Nearly twenty years later, Adam re-appears, the metal now fused with his body. The metal has the property of absorbing energy, but it has a limit as to how much it can absorb all at once. When that limit is exceeded, as it was in the bomb test, it becomes displaced in time and kicked forward. In addition to invulnerability, he has gained the power of flight and the ability to tap into the “Quantum Field” to shoot blasts of energy.
Dr. Megala, the scientist working on the “Captain Atom Project” has been studying the data from the initial test and figured all this out; so he and the Project's head, General Eiling, have been waiting for Nathaniel to pop up. They see this as an opportunity to create their own super-hero, working for the Pentagon and American Interests rather than abstract concepts like Truth and Justice and All That Jazz.
So Eiling and his people design a media roll-out to introduce their “Captain Atom” to the world, complete with a fake background claiming that he had been active as a super-hero in secret for many years. The character's adventures as a Charlton Action Hero were retconned to be this fictional backstory. Of course, the fact that Captain Atom would be working for the Government was not part of the press package. This bogus background was referred to in the comic as “The Big Lie”.
As far as the world is concerned, Nathaniel Adam died two decades ago, a dishonored traitor. Because he was presumed dead, his presidential pardon was never signed, and the current Administration does not acknowledge that the promise had ever been made. Adam's only hope to exonerate his name is to go along with Eiling's plan and become, essentially, a covert government agent whose cover is being a super-hero.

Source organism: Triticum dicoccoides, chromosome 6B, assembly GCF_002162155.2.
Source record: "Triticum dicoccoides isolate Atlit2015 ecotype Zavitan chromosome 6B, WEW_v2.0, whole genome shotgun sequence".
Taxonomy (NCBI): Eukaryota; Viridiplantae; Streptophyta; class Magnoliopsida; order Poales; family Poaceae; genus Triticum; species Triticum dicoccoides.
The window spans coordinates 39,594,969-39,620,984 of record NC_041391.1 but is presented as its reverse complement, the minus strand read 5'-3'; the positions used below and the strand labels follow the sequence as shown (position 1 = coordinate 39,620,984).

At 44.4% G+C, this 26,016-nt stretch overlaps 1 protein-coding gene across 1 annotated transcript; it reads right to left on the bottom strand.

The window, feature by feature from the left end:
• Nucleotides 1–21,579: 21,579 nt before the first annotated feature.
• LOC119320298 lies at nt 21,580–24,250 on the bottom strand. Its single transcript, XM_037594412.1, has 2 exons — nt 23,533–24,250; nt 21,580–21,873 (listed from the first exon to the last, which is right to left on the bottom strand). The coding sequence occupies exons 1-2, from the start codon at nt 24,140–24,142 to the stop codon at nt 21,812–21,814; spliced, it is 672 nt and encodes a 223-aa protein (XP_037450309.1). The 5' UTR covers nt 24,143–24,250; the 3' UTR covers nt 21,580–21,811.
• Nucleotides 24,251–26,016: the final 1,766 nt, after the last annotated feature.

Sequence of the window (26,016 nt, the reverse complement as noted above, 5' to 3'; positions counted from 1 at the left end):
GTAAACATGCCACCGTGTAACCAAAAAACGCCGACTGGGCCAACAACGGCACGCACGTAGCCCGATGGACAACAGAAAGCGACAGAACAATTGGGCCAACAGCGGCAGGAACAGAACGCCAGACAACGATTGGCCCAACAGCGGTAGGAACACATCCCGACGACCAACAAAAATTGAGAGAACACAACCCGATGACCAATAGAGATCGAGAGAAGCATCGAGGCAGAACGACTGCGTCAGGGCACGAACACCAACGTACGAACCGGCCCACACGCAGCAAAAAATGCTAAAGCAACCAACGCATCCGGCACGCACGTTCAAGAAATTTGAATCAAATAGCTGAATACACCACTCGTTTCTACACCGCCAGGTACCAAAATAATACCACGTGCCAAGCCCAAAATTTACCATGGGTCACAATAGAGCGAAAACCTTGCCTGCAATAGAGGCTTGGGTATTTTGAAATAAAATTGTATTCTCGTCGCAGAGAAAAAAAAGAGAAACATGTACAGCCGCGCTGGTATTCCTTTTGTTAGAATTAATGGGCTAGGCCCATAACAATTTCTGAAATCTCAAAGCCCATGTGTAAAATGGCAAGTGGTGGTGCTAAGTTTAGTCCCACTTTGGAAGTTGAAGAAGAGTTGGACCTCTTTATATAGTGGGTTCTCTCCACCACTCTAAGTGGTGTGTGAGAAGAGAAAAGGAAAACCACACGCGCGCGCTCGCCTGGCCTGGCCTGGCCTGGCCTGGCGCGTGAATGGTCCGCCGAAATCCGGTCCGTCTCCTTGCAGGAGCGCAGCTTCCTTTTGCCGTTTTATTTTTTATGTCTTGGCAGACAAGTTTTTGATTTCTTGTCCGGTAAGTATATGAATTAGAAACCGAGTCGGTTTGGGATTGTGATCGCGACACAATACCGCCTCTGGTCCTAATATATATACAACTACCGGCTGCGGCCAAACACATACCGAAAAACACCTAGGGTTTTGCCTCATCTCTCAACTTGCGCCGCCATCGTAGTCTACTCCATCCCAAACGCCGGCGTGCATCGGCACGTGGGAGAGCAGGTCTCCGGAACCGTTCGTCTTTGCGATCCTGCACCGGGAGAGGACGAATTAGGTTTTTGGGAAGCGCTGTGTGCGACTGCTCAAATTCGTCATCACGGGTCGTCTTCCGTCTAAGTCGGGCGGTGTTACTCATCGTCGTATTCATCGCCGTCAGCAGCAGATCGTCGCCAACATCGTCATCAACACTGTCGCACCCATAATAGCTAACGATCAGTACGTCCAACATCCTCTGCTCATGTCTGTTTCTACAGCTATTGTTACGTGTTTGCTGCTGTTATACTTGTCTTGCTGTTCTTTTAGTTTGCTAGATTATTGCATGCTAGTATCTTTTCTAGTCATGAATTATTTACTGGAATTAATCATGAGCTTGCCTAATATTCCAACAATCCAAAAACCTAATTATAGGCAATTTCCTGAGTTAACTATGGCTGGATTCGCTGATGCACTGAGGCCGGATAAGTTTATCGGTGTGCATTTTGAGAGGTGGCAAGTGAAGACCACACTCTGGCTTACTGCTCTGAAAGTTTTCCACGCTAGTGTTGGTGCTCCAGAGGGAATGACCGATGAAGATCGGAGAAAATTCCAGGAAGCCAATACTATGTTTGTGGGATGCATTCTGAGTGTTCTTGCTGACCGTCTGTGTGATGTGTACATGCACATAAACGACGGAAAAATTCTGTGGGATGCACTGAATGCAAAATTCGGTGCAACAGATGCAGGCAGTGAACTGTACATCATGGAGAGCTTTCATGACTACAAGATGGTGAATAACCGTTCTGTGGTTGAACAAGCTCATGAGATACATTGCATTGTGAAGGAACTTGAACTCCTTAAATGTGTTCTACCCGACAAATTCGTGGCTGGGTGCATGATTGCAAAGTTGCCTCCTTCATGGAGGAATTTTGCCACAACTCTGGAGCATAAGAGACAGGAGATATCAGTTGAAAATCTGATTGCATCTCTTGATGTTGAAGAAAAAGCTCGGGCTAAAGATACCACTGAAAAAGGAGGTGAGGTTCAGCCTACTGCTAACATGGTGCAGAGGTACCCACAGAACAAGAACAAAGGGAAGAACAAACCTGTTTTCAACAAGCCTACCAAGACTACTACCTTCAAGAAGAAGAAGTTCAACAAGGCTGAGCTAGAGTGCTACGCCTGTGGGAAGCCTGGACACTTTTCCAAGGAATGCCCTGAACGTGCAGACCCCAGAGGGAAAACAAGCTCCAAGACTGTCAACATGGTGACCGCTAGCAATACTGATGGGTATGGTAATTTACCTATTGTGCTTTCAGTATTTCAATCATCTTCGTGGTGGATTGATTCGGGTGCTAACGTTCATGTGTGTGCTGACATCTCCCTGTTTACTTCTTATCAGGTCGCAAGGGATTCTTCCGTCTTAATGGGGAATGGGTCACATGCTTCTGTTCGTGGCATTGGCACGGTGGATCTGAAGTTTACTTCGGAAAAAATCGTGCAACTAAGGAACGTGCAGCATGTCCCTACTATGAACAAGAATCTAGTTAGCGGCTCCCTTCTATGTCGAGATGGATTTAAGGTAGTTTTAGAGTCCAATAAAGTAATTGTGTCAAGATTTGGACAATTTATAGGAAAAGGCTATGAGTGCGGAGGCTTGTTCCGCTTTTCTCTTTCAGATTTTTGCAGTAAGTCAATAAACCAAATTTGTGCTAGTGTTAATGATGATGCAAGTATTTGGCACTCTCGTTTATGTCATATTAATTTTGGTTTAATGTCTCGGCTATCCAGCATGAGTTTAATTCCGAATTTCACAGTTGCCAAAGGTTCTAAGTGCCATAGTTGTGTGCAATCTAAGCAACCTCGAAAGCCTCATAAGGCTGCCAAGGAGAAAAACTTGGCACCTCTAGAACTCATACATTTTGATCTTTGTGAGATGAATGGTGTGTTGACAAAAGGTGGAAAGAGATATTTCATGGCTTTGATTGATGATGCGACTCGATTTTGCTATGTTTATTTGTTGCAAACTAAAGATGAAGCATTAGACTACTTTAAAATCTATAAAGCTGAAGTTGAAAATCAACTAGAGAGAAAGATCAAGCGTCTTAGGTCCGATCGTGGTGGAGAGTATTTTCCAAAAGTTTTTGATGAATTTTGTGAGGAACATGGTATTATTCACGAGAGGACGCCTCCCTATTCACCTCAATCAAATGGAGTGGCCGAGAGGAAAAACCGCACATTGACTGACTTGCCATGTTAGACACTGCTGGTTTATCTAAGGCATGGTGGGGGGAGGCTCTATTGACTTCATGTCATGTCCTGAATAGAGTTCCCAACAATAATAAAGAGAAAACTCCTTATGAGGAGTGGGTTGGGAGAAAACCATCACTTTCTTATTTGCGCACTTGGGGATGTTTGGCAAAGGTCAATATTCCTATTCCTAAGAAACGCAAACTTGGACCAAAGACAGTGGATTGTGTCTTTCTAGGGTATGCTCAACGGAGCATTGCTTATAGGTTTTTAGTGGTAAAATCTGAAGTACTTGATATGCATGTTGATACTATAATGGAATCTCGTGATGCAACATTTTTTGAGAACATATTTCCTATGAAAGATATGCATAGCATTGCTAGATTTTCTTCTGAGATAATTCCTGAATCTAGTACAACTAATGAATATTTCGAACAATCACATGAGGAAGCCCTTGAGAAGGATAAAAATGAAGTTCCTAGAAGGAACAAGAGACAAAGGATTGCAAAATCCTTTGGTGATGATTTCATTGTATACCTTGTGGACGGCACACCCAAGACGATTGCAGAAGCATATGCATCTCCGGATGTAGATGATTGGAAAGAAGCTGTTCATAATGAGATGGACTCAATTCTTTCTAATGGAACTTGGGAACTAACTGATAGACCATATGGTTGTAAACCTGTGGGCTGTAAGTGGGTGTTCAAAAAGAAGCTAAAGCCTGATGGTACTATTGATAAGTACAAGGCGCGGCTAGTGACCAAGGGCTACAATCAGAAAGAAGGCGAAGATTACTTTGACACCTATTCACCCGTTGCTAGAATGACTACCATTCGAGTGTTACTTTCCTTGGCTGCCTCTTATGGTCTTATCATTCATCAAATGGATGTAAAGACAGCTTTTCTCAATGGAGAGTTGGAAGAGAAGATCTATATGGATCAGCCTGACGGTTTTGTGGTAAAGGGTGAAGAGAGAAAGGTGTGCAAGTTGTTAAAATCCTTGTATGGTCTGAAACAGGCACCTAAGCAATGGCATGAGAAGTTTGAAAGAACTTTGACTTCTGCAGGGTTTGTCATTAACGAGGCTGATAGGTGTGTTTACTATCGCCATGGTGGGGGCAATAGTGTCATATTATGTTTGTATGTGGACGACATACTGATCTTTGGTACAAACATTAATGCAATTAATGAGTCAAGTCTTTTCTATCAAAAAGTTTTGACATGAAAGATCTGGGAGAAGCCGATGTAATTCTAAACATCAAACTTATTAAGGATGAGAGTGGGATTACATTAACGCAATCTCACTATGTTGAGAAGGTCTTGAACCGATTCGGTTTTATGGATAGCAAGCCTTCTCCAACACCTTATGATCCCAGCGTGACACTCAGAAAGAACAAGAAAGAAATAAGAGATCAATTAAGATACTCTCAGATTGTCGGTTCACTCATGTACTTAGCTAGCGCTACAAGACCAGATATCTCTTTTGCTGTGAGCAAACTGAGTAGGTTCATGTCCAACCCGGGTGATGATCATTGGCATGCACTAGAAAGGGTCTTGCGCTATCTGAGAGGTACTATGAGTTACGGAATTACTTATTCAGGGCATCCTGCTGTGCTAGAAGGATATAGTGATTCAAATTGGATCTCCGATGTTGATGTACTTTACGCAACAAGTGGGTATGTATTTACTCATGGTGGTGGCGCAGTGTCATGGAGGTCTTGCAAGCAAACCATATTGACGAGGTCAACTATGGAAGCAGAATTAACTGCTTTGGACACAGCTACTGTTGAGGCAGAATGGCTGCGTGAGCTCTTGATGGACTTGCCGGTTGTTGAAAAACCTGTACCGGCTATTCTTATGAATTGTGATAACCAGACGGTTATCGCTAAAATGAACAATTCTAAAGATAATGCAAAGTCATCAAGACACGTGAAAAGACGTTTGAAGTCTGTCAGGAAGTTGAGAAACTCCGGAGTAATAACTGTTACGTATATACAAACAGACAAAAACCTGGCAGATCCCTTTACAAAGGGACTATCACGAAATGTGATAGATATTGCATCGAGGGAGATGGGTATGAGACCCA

Eiling is a real piece of work. He had been Nathaniel Adam's commander during the War and presided over the court-marital. We also come to learn that Eiling was the true culprit in the crime for which Adam was convicted. What's more, after Adam's “death”, Eiling married his widow and raised his two children, now adult, to believe that he was a traitor. It's like Eiling went out of his way to make Adam's return to life a living hell.
It takes a while for Captain Atom to get the hang of being a hero, especially as he has all this other angst to juggle. About this time the Justice League was granted sanction by the United Nations, and the title of that series changed to JUSTICE LEAGUE INTERNATIONAL. As part of that deal, the Security Council, (well, okay; the United States and the Soviet Union), required that the US and the USSR be allowed to each appoint a hero to the team. The US-backed hero, (as if Batman and the others weren't America enough) was Captain Atom. So now Captain Atom is not only pretending to be a seasoned hero, he also has the job of spying on the Justice League.
(I suspect that part of the reason why he was placed on the Justice League was that the first issue established that he had a fondness for bad jokes, and that it perhaps was thought he might make a good fit in the lighter Giffen/DeMatties incarnation of the League. But apart from that first issue, where the jokes serve a plot function establishing his tension waiting for the bomb to go off, we never see him cracking any more. In fact, in the Justice League he acts more as a straight man; especially after he is appointed leader of the European branch of the JLI).